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Contradictory LocationsBlackwomen and the Discourse of the Black Consciousness Movement (bcm) in South Africa

Contradictory LocationsBlackwomen and the Discourse of the Black Consciousness Movement (bcm) in... ESSAY Contradictory Locations Blackwomen and the Discourse of the Black Consciousness Movement (BCM) in South Africa PUMLA DINEO GQOLA The supe,jicial symbols of the denial of Blackness are evident in the (_formerly) widespread use of skin-lightening and hair-straightening agents by Black women -Sibisi 1991, 133 This paper examines the ambiguities and subtleties in how discourses of liberation as articulated in the early Black Consciousness Movement of South Africa define the role and positions of the category "Blackwomen." Background to the Black Consciousness Movement The Black Consciousness Movement (BCM) emerged in the 1960s as a response largely to the political vacuum created by the relentless apartheid state repression and bannings that characterized the post­ Sharpeville era (Buthelezi 1991; Rive 1982; Wilkinson 1992). After the massacre at Sharpeville, the National Party government proceeded to ban the two largest political parties in the country at the time, the African National Congress (ANC) and Pan Africanist Congress (PAC), along with all the other formations and organizations that it saw as a threat to the policy of apartheid (Biko 1987; Buthelezi 1991; Mzamane 1991). This included individuals who had in various ways been actively opposed to apartheid; be it in or through politics, social http://www.deepdyve.com/assets/images/DeepDyve-Logo-lg.png Meridians Duke University Press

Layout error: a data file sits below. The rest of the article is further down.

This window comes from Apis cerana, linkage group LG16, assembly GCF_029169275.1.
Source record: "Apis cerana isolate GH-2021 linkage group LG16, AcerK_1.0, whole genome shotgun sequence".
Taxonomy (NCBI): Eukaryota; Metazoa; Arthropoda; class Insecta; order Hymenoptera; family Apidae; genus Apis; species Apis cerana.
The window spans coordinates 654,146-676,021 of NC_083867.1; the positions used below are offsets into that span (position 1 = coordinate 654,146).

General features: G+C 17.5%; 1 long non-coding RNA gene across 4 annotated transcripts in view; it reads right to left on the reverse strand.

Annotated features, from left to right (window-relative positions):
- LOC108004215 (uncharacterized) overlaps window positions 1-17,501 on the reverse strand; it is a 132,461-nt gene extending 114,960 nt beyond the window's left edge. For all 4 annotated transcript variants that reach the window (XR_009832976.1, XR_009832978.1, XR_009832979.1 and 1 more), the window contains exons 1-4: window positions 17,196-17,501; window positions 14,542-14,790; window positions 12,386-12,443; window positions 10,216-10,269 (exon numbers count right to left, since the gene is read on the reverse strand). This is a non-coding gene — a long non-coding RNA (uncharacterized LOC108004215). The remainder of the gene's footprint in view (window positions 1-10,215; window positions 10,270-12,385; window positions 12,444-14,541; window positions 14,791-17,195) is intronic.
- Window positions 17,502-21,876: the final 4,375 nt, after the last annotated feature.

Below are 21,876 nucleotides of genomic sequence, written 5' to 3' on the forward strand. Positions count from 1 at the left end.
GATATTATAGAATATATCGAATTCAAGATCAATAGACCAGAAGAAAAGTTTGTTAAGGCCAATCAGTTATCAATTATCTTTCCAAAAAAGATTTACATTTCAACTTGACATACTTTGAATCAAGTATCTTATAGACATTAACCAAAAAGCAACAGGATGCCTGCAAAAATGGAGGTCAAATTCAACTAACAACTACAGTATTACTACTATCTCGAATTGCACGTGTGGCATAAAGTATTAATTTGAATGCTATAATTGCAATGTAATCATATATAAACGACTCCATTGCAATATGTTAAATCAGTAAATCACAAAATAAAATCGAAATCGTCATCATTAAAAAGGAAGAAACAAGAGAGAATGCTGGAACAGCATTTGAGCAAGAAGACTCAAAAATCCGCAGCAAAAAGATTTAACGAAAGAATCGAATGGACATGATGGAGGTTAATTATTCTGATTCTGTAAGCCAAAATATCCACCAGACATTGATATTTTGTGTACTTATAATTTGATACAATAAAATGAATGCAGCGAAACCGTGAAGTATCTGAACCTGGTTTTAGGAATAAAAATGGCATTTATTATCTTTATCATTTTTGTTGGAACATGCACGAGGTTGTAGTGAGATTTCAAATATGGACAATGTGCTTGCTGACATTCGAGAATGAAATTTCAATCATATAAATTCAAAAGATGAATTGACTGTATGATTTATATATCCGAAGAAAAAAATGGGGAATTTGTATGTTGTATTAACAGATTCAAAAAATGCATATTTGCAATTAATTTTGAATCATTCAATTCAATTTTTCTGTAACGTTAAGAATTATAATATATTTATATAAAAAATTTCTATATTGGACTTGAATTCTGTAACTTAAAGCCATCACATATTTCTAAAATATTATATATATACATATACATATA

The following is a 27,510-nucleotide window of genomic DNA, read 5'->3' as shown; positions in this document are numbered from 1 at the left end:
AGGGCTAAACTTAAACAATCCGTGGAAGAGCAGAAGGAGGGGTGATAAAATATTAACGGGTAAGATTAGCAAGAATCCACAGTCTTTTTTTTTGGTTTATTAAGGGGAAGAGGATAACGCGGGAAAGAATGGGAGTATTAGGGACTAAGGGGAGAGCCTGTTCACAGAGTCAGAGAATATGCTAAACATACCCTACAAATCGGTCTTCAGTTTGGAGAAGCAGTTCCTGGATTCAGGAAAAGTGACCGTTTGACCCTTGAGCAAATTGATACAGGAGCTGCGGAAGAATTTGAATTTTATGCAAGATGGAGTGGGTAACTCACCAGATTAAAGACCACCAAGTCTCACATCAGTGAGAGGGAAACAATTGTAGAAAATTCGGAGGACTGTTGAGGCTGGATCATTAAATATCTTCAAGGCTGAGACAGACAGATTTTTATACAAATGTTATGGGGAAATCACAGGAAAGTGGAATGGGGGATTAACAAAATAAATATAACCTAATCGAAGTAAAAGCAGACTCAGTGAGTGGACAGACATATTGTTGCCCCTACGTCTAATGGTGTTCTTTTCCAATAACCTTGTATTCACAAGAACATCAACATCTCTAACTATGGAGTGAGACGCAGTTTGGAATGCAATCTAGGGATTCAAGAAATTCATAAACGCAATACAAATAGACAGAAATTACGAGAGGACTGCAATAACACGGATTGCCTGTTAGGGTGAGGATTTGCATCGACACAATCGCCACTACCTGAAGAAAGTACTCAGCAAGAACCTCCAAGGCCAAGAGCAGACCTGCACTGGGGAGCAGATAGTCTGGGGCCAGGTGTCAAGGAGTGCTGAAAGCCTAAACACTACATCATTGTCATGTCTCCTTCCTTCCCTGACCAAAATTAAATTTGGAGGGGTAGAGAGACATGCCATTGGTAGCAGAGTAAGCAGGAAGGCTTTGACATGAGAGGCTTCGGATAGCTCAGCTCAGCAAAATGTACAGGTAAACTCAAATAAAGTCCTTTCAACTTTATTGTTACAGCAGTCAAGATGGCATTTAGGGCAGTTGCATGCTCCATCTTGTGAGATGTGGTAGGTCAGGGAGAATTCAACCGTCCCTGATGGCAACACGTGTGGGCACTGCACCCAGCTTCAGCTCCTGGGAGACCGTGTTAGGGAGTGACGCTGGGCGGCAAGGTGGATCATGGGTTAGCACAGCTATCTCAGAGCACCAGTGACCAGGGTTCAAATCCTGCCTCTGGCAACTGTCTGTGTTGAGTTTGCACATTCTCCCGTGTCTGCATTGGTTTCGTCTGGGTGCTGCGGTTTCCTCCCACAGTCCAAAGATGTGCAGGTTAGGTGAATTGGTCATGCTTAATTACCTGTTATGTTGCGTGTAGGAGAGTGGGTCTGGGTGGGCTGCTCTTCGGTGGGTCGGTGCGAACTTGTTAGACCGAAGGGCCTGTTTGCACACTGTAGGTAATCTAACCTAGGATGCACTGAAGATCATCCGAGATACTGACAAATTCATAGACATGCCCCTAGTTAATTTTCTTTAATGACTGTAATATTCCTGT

Contradictory LocationsBlackwomen and the Discourse of the Black Consciousness Movement (bcm) in South Africa

Meridians , Volume 2 (1) – Sep 1, 2001

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Copyright
Copyright © 2001 by Wesleyan University Press
ISSN
1536-6936
eISSN
1547-8424
DOI
10.1215/15366936-2.1.130
Publisher site
See Article on Publisher Site

Abstract

ESSAY Contradictory Locations Blackwomen and the Discourse of the Black Consciousness Movement (BCM) in South Africa PUMLA DINEO GQOLA The supe,jicial symbols of the denial of Blackness are evident in the (_formerly) widespread use of skin-lightening and hair-straightening agents by Black women -Sibisi 1991, 133 This paper examines the ambiguities and subtleties in how discourses of liberation as articulated in the early Black Consciousness Movement of South Africa define the role and positions of the category "Blackwomen." Background to the Black Consciousness Movement The Black Consciousness Movement (BCM) emerged in the 1960s as a response largely to the political vacuum created by the relentless apartheid state repression and bannings that characterized the post­ Sharpeville era (Buthelezi 1991; Rive 1982; Wilkinson 1992). After the massacre at Sharpeville, the National Party government proceeded to ban the two largest political parties in the country at the time, the African National Congress (ANC) and Pan Africanist Congress (PAC), along with all the other formations and organizations that it saw as a threat to the policy of apartheid (Biko 1987; Buthelezi 1991; Mzamane 1991). This included individuals who had in various ways been actively opposed to apartheid; be it in or through politics, social

Journal

MeridiansDuke University Press

Published: Sep 1, 2001

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